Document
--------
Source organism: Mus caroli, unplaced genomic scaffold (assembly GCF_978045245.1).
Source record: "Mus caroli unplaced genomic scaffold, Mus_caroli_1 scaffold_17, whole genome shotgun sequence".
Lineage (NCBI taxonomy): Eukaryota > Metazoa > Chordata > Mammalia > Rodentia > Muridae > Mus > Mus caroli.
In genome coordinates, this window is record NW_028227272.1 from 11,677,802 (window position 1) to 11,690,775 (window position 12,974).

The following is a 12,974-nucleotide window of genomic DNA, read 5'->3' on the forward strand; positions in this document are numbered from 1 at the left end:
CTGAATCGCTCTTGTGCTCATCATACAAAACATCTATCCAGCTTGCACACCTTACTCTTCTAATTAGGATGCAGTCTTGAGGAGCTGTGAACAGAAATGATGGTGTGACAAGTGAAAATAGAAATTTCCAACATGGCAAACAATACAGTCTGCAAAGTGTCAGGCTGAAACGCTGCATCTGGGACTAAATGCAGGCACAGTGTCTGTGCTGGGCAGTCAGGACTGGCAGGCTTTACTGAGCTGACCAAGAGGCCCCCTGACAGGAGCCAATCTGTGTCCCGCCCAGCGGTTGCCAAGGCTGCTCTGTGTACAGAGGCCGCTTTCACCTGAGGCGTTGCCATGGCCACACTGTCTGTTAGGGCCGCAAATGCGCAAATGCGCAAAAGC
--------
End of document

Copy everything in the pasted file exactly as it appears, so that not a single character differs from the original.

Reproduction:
Source organism: Mus caroli, unplaced genomic scaffold (assembly GCF_978045245.1).
Source record: "Mus caroli unplaced genomic scaffold, Mus_caroli_1 scaffold_17, whole genome shotgun sequence".
Lineage (NCBI taxonomy): Eukaryota > Metazoa > Chordata > Mammalia > Rodentia > Muridae > Mus > Mus caroli.
In genome coordinates, this window is record NW_028227272.1 from 11,677,802 (window position 1) to 11,690,775 (window position 12,974).

The following is a 12,974-nucleotide window of genomic DNA, read 5'->3' on the forward strand; positions in this document are numbered from 1 at the left end:
CTGAATCGCTCTTGTGCTCATCATACAAAACATCTATCCAGCTTGCACACCTTACTCTTCTAATTAGGATGCAGTCTTGAGGAGCTGTGAACAGAAATGATGGTGTGACAAGTGAAAATAGAAATTTCCAACATGGCAAACAATACAGTCTGCAAAGTGTCAGGCTGAAACGCTGCATCTGGGACTAAATGCAGGCACAGTGTCTGTGCTGGGCAGTCAGGACTGGCAGGCTTTACTGAGCTGACCAAGAGGCCCCCTGACAGGAGCCAATCTGTGTCCCGCCCAGCGGTTGCCAAGGCTGCTCTGTGTACAGAGGCCGCTTTCACCTGAGGCGTTGCCATGGCCACACTGTCTGTTAGGGCCGCAAATGCGCAAATGCGCAAAAGC